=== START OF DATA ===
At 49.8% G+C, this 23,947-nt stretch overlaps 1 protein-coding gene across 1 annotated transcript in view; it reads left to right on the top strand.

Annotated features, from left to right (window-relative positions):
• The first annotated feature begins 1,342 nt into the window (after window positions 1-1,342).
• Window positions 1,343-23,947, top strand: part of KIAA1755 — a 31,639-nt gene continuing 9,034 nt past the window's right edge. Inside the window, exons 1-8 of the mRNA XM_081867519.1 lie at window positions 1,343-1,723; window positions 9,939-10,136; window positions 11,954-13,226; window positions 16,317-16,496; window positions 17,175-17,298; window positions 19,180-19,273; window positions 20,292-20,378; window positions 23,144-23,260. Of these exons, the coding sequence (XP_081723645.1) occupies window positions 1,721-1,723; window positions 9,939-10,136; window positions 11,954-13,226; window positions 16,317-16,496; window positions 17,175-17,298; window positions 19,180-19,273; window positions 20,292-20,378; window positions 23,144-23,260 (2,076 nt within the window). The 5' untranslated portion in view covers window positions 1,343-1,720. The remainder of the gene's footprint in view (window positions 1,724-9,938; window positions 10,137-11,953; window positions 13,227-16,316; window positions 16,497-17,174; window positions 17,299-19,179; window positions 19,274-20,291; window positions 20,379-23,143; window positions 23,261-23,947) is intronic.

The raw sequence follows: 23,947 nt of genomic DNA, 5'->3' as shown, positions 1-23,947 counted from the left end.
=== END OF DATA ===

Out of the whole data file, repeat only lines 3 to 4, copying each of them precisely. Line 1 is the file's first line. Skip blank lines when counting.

• The first annotated feature begins 1,342 nt into the window (after window positions 1-1,342).
• Window positions 1,343-23,947, top strand: part of KIAA1755 — a 31,639-nt gene continuing 9,034 nt past the window's right edge. Inside the window, exons 1-8 of the mRNA XM_081867519.1 lie at window positions 1,343-1,723; window positions 9,939-10,136; window positions 11,954-13,226; window positions 16,317-16,496; window positions 17,175-17,298; window positions 19,180-19,273; window positions 20,292-20,378; window positions 23,144-23,260. Of these exons, the coding sequence (XP_081723645.1) occupies window positions 1,721-1,723; window positions 9,939-10,136; window positions 11,954-13,226; window positions 16,317-16,496; window positions 17,175-17,298; window positions 19,180-19,273; window positions 20,292-20,378; window positions 23,144-23,260 (2,076 nt within the window). The 5' untranslated portion in view covers window positions 1,343-1,720. The remainder of the gene's footprint in view (window positions 1,724-9,938; window positions 10,137-11,953; window positions 13,227-16,316; window positions 16,497-17,174; window positions 17,299-19,179; window positions 19,274-20,291; window positions 20,379-23,143; window positions 23,261-23,947) is intronic.